Building efficient SOQL queries, reports, and list views depends on selectivity and indexes, especially when your objects have some serious record counts. Previous resources teach you how the Force.com query optimizer makes decisions, including information about selectivity thresholds for filter conditions. But how can you put this knowledge into practice? This post gives you some simple, practical steps for gauging the selectivity of your filter conditions–before you actually use those conditions in your queries.
Tag Archives: SOQL
If you have sales representatives closing opportunities, support representatives working through a list of cases, or even managers running reports, you’ll want to optimize query performance in your Force.com applications. In saleforce.com’s multitenant environment, the Force.com query optimizer does its own kind of optimization, generating the most efficient SQL from your SOQL, reports, and list views. This blog post explains the filter conditions and the Force.com query optimizer thresholds that determine the selectivity of your queries and affect your overall query performance.
Do you use a long list of filters in your reports or SOQL statements to exclude “noisy” data from your query results? Do you wonder why your requests take so long to run, even when they return only a few hundred rows? You might be able to overcome your performance issue with indexed formula fields, which this blog post explains in detail.
If you’ve built an application on the Force.com platform, you want to deliver a great experience to your users. But how can you tell if your applications are performing well and will continue to perform well? Using the Developer Console, you can use “performance profiling” to identify and fix performance hotspots, and ensure that your applications are both fast and scalable.
Best practices for building Salesforce SOQL queries on large data volumes (LDV) included avoiding filtering on fields with nulls, and formula fields. If you’re implementing new queries—or want to clean up some of the workarounds you implemented prior to the Winter ’13 release—consider these updates related to filtering on nulls and formula fields.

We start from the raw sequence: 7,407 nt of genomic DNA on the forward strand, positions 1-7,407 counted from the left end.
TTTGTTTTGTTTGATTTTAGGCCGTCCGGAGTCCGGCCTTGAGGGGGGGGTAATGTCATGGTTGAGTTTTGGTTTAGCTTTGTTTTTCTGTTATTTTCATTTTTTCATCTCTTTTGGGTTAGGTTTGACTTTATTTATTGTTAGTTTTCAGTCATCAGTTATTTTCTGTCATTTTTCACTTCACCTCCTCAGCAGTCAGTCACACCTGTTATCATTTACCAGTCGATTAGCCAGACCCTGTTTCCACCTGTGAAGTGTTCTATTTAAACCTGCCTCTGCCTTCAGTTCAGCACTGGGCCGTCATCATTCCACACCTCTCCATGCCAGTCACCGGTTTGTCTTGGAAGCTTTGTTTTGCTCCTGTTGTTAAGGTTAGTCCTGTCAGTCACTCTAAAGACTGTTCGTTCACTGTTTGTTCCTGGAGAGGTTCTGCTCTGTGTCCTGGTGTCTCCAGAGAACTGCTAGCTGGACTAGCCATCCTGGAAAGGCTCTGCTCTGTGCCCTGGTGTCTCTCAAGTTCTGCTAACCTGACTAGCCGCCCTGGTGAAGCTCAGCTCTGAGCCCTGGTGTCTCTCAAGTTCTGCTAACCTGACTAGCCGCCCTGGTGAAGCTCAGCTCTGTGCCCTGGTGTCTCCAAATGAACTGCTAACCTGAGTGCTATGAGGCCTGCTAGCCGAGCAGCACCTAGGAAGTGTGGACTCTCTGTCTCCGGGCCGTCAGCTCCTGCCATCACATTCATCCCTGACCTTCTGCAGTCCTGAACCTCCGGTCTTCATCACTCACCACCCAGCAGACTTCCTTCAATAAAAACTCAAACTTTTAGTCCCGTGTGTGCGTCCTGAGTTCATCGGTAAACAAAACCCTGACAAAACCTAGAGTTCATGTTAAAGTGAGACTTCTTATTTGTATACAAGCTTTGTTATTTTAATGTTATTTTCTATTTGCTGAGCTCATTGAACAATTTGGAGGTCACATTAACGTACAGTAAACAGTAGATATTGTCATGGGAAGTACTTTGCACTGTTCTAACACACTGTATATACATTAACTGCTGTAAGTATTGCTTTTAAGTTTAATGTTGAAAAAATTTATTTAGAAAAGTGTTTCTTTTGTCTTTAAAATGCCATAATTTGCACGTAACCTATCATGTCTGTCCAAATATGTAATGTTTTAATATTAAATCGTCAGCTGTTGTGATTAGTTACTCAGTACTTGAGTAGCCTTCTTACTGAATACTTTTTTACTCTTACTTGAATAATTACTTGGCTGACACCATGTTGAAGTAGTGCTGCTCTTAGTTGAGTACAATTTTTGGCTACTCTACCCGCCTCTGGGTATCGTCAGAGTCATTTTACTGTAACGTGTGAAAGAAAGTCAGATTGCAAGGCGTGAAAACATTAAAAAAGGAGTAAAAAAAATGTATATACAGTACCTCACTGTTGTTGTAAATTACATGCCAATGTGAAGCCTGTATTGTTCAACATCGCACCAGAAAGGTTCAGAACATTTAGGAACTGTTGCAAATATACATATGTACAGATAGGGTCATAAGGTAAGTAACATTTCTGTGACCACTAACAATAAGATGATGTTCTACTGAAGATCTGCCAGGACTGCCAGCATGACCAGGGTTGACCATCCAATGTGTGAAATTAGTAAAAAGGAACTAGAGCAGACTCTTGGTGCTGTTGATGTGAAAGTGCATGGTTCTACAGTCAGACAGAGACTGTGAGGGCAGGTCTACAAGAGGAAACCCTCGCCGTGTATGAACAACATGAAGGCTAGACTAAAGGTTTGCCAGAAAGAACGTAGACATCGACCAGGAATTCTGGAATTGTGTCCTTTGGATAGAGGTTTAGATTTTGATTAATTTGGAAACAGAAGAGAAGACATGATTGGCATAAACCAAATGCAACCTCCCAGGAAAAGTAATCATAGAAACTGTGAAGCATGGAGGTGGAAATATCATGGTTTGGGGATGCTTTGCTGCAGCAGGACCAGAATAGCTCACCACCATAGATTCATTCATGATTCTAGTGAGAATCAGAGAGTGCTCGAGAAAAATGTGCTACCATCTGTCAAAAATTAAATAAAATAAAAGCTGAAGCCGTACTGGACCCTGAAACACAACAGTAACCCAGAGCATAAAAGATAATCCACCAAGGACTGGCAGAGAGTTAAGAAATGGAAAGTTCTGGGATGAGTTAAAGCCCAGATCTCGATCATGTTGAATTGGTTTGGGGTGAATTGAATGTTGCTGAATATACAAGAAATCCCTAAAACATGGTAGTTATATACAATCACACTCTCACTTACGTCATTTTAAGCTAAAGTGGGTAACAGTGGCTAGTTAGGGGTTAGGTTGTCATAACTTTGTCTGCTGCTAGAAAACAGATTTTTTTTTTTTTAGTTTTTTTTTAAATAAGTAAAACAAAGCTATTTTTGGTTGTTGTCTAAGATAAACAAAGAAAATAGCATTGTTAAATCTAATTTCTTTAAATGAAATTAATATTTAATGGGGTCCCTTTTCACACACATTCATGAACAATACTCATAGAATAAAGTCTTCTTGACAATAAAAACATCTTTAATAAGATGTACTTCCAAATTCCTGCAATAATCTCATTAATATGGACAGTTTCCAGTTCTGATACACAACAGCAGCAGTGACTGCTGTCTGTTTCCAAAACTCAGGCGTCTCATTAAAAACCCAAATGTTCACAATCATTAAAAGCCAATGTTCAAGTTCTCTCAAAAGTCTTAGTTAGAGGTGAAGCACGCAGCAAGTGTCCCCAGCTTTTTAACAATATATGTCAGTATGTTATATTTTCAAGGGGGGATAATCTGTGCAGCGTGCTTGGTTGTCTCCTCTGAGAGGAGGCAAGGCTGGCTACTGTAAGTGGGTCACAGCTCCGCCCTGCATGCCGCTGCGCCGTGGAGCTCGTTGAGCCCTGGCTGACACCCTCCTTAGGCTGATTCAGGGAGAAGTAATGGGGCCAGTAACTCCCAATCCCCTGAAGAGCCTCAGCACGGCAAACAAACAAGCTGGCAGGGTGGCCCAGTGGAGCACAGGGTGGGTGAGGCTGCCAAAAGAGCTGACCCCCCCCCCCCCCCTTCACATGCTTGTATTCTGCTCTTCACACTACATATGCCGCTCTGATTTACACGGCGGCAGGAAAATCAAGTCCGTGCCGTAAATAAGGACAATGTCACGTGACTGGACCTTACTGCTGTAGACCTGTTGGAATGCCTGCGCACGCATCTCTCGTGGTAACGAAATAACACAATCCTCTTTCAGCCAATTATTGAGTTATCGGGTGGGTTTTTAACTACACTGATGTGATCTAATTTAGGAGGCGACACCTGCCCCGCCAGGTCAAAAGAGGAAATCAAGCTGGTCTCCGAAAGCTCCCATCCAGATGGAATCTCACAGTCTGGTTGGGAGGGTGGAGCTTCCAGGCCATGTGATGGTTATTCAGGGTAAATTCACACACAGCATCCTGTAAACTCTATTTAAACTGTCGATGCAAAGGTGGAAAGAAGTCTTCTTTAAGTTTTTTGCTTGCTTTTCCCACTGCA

In Winter ’13, you can now use the SOQL polymorphism feature via the new TYPEOF clause to do complex queries on polymorphic fields in a single call. Read more to learn how this feature can make your queries more powerful, easier to understand, and easier to manage.
Permission sets make salesforce.com admin’s lives easier by assigning permissions to users with more granularity than what a profile already provides. Using SOQL enables admins to view those permission assignments across their user’s profile and permission sets.
The SOQL Pagination feature is now generally available in Summer ’12. This feature includes the new OFFSET clause used in Salesforce Object Query Language (SOQL) queries. What exactly does OFFSET do, you might be wondering? OFFSET lets you specify a number of rows to skip in the returned data. So, for example if a SOQL [...]
The Developer Console is quickly becoming the easiest and most powerful place to work with Apex and Visualforce code. If you haven’t tried it lately, log in to an organization and click Your Name > Developer Console to see how the Developer Console can simplify your work. This video tells the story of how a Force.com developer [...]
One of the great things about Salesforce.com’s annual three release schedule is that it allows for piloting and previewing new features before they get rolled out to the general audience. This allows us to test things out more thoroughly while developers and admins are kicking the tires of the features themselves. Summer ’12 has some [...]